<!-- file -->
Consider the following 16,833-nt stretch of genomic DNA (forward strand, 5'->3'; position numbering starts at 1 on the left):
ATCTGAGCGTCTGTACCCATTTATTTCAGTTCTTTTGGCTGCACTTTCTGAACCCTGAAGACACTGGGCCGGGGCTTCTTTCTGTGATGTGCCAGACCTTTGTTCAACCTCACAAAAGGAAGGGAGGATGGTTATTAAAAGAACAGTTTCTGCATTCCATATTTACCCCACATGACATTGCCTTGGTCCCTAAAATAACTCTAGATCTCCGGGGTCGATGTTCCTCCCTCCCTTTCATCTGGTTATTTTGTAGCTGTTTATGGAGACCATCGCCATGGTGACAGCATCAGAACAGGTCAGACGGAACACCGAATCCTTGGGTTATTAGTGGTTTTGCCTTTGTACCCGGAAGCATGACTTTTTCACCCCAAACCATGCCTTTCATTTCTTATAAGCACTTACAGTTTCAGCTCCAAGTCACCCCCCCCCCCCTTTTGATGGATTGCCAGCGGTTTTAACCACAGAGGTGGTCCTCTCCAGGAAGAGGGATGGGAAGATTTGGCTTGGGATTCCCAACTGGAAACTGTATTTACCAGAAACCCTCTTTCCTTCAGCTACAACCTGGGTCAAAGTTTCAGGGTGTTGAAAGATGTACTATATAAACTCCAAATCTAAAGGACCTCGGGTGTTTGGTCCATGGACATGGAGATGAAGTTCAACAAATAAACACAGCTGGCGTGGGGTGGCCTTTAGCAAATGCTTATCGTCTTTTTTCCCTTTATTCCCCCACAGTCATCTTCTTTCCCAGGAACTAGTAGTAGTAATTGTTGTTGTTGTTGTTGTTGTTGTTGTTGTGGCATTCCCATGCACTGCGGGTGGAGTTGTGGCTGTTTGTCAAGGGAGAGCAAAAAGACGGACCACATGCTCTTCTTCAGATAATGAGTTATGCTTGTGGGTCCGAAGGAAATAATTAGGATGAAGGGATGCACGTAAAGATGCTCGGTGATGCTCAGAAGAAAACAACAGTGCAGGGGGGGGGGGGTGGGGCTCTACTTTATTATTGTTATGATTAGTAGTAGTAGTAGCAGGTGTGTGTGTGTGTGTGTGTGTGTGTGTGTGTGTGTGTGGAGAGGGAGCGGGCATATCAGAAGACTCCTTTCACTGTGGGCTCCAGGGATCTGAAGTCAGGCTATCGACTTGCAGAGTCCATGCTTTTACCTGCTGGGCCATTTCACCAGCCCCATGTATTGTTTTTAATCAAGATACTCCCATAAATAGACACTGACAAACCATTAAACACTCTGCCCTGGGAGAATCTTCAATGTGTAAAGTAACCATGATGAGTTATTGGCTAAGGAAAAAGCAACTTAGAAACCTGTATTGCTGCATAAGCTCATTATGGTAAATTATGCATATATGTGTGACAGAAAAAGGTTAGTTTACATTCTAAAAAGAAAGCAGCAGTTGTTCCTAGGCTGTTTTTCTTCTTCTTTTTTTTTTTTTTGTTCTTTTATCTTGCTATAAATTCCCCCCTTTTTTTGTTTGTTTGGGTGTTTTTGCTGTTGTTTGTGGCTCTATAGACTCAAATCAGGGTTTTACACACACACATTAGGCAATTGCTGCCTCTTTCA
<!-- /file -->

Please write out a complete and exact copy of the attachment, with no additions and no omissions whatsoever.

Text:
Consider the following 16,833-nt stretch of genomic DNA (forward strand, 5'->3'; position numbering starts at 1 on the left):
ATCTGAGCGTCTGTACCCATTTATTTCAGTTCTTTTGGCTGCACTTTCTGAACCCTGAAGACACTGGGCCGGGGCTTCTTTCTGTGATGTGCCAGACCTTTGTTCAACCTCACAAAAGGAAGGGAGGATGGTTATTAAAAGAACAGTTTCTGCATTCCATATTTACCCCACATGACATTGCCTTGGTCCCTAAAATAACTCTAGATCTCCGGGGTCGATGTTCCTCCCTCCCTTTCATCTGGTTATTTTGTAGCTGTTTATGGAGACCATCGCCATGGTGACAGCATCAGAACAGGTCAGACGGAACACCGAATCCTTGGGTTATTAGTGGTTTTGCCTTTGTACCCGGAAGCATGACTTTTTCACCCCAAACCATGCCTTTCATTTCTTATAAGCACTTACAGTTTCAGCTCCAAGTCACCCCCCCCCCCCTTTTGATGGATTGCCAGCGGTTTTAACCACAGAGGTGGTCCTCTCCAGGAAGAGGGATGGGAAGATTTGGCTTGGGATTCCCAACTGGAAACTGTATTTACCAGAAACCCTCTTTCCTTCAGCTACAACCTGGGTCAAAGTTTCAGGGTGTTGAAAGATGTACTATATAAACTCCAAATCTAAAGGACCTCGGGTGTTTGGTCCATGGACATGGAGATGAAGTTCAACAAATAAACACAGCTGGCGTGGGGTGGCCTTTAGCAAATGCTTATCGTCTTTTTTCCCTTTATTCCCCCACAGTCATCTTCTTTCCCAGGAACTAGTAGTAGTAATTGTTGTTGTTGTTGTTGTTGTTGTTGTTGTGGCATTCCCATGCACTGCGGGTGGAGTTGTGGCTGTTTGTCAAGGGAGAGCAAAAAGACGGACCACATGCTCTTCTTCAGATAATGAGTTATGCTTGTGGGTCCGAAGGAAATAATTAGGATGAAGGGATGCACGTAAAGATGCTCGGTGATGCTCAGAAGAAAACAACAGTGCAGGGGGGGGGGGGTGGGGCTCTACTTTATTATTGTTATGATTAGTAGTAGTAGTAGCAGGTGTGTGTGTGTGTGTGTGTGTGTGTGTGTGTGTGTGTGGAGAGGGAGCGGGCATATCAGAAGACTCCTTTCACTGTGGGCTCCAGGGATCTGAAGTCAGGCTATCGACTTGCAGAGTCCATGCTTTTACCTGCTGGGCCATTTCACCAGCCCCATGTATTGTTTTTAATCAAGATACTCCCATAAATAGACACTGACAAACCATTAAACACTCTGCCCTGGGAGAATCTTCAATGTGTAAAGTAACCATGATGAGTTATTGGCTAAGGAAAAAGCAACTTAGAAACCTGTATTGCTGCATAAGCTCATTATGGTAAATTATGCATATATGTGTGACAGAAAAAGGTTAGTTTACATTCTAAAAAGAAAGCAGCAGTTGTTCCTAGGCTGTTTTTCTTCTTCTTTTTTTTTTTTTTGTTCTTTTATCTTGCTATAAATTCCCCCCTTTTTTTGTTTGTTTGGGTGTTTTTGCTGTTGTTTGTGGCTCTATAGACTCAAATCAGGGTTTTACACACACACATTAGGCAATTGCTGCCTCTTTCA